Rich was an economist’s economist - efficient, fair, and generally in equilibrium.
One of Rich’s greatest joys was serving as a mentor. Much like Mentor, the friend of Odysseus entrusted with the education of his son Telemachus, Rich was a sought-after and trusted guide and counselor to students, colleagues, and administrators alike. He also loved mentoring young people in the arts of fishing and hunting.
Rich was always looking forward professionally, tuned into changes in the natural environment he loved so much, cognizant of their potential economic implications (e.g. air pollutions, climate change) and often on the leading edge of research.
Rich was an accomplished sportsman of the highest integrity. Always playing by the rules, respectful of his target quarry, reveling in the pursuit, and invested in the future of the natural environment. He is missed. he loved so much.
Bill Boggess, Oregon State University
He really was a scholar and a gentleman, and working with him was always a pleasure. He always was thoughtful and thorough and I trusted his judgments completely. And he was a wonderful companion. I miss him.
Emeritus Senior Scholar, National Academies of Science, Engineering, and Medicine
I remember Rich Adams with great respect and affection. I’m not sure I was Rich’s first choice for the OSU position, but he treated me with an open mind and nurtured me as a junior colleague. Over the years we collaborated on many research projects and papers, and overtime we became great friends. I felt I could always count on Rich for his support and advice. His integrity and candidness were exemplary, and his support for his students never waived. Indeed, our profession lost a great scholar with the passing away of Rich Adams, and his legacy will last forever.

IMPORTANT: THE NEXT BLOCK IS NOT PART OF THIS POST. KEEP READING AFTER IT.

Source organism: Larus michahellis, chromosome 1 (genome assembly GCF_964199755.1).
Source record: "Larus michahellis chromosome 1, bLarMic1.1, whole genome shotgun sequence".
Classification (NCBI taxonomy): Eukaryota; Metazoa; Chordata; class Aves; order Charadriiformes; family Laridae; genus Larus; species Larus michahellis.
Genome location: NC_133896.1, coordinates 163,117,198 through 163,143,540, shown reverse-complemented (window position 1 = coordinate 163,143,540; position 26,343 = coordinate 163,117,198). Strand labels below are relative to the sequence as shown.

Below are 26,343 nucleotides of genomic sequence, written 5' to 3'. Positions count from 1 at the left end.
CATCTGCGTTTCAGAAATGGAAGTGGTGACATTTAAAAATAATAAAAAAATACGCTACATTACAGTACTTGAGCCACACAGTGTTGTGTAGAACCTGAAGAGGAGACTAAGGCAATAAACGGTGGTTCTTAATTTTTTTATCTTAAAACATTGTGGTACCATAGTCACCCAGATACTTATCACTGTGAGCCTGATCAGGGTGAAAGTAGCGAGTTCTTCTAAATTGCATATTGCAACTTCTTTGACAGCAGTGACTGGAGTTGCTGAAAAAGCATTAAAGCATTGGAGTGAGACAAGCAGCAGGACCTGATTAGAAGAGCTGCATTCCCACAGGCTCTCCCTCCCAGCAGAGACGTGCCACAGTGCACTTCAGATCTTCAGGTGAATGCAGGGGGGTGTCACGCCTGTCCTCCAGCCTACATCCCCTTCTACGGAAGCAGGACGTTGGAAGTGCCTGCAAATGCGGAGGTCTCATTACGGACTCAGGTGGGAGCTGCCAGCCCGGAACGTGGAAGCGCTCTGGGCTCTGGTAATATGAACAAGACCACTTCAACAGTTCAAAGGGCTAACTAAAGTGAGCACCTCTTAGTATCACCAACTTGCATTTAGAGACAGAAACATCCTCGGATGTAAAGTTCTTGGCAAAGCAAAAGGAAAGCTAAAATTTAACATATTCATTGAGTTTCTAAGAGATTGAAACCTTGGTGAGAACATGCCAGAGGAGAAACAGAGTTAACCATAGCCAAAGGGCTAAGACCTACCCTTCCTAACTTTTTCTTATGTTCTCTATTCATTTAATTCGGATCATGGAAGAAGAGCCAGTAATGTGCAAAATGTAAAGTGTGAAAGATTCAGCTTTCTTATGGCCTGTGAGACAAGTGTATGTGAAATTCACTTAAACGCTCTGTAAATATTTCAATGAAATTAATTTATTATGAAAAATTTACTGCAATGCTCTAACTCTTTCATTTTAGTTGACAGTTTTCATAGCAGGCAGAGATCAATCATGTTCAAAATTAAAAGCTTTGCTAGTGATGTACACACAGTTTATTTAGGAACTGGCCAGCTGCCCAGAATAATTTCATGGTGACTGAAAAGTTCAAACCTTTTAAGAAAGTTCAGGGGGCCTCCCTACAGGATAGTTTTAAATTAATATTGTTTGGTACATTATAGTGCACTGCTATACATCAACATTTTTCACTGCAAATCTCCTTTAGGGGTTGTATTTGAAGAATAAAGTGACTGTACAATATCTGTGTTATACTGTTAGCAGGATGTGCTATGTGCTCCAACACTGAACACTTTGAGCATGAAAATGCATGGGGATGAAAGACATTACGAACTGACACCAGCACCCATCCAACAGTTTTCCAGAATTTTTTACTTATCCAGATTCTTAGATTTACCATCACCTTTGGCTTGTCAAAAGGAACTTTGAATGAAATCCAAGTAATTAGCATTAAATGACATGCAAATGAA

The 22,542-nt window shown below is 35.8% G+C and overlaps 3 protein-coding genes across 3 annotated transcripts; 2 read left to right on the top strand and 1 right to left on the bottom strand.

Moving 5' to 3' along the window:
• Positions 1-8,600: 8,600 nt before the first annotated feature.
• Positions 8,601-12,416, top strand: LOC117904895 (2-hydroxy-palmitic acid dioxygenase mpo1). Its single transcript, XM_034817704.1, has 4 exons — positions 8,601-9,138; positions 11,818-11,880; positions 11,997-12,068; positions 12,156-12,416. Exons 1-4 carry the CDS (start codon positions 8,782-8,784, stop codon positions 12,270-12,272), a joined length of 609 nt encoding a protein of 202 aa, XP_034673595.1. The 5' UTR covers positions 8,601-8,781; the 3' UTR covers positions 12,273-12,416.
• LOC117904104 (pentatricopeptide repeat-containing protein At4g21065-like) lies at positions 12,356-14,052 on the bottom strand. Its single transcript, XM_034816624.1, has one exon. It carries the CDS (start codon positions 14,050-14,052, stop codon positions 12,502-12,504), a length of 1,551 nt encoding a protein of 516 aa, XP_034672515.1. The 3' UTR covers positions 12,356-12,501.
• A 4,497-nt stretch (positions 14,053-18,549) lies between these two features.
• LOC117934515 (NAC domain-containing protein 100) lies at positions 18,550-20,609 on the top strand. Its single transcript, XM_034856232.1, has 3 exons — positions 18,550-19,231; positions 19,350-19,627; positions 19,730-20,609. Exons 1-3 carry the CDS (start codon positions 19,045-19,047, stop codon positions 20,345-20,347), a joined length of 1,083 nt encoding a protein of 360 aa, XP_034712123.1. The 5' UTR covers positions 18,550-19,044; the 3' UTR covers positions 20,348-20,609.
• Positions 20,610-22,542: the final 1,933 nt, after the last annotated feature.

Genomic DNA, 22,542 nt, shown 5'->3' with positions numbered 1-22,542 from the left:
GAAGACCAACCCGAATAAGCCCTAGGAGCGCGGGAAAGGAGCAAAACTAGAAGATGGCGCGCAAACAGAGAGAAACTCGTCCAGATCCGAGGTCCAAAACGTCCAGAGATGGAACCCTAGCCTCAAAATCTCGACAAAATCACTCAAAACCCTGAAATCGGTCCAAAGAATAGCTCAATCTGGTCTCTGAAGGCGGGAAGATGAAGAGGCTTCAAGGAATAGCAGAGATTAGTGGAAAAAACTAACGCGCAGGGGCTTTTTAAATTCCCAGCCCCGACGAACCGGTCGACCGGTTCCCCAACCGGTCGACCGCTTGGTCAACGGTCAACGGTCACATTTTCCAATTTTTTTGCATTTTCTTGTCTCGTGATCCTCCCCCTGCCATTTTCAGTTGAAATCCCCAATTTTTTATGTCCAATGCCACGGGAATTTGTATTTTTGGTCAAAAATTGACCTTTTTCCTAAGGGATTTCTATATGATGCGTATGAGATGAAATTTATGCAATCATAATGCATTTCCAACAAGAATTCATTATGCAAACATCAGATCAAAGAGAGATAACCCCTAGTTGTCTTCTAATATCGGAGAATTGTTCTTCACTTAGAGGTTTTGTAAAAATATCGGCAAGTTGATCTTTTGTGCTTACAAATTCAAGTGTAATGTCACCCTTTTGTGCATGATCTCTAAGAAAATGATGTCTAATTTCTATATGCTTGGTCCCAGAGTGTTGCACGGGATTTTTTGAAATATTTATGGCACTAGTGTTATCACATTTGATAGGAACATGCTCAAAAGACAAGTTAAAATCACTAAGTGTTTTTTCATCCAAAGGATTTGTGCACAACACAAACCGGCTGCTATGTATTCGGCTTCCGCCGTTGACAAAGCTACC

Junjie Wu, North Carolina State University
Rich was a fantastic academic colleague…and the only one who gave us wild ducks, pheasants and fish. We miss him.
Rolf Fare and Shawna Grosskopf, Oregon State University
Rich Adams was clearly a leader among the applied agricultural and resource economics faculty at Oregon State University and within our profession. His careful, applied research on water resource management and air pollution and his insightful student (and faculty) mentoring skills earned him praise and respect across many disciplines and colleges. Two memories of Rich speak so well to his quiet, unassuming but also unwavering, commitment to quality and rigor. In 1995-96, I served with Rich on a NRC committee on Valuing Ground Water where he proceeded to effectively herd the “interdisciplinary – academic, industry and government -- cats” toward a consensus report that was instrumental in recognizing the in situ and ecological services along with the obvious extractive services of ground water and sustainably managing to these multiple services. About 10 years later, when I became part of the OSU community as Department Head, Rich had recently retired; and while he never reminded me of how it “had been done in the past”, he offered insights on the pros and cons of procedures and policies impacting the department in his classroom-style manner but left me to take final ownership of the decisions. He will be missed as a colleague and friend.
Susan Capalbo, Oregon State University
I was saddened to hear of the recent passing of Rich Adams and wish to express some thoughts in his honor. Rich was a true scholar in environmental economics, air quality analysis, and climate. He anticipated a number of issues that today have become quite commonly analyzed by many professionals and led him to be a highly respected economist, an AJAE editor and an AAEA fellow. I first met Rich when I was on sabbatical at Oregon State in 1980 and he was on leave at the EPA regional office. He and I then interacted and decided to pursue agricultural sector analyses on the appraisal of air related issues. Initially we worked on ozone and acid rain. Later when I rejoined the Oregon State faculty and he was still at the EPA office he convinced me to work on climate change than later El Niño Southern Oscillation. Our work continued after I left Oregon State and went to Texas A&M . This turned out to be a quite productive interaction where my files show we jointly authored over 45 different papers and presentations over a nearly 25 year period. He was always quite insightful in terms of issues we should analyze and approaches we could address including ones well beyond my initial level of understanding and expertise. In retrospect this really changed the direction of my entire program and was undoubtedly the most influential person behind my own professional success. I should also note that over those years he was a hunting and fishing companion that educated me on his passions for Alaska fishing and Pacific flyway waterfowl hunting. Thus that being said Rich Adams really deserves a bow from me as I believe he has made a lasting impression on the profession in general and me as an individual through his ability to understand and anticipate key environmental issues.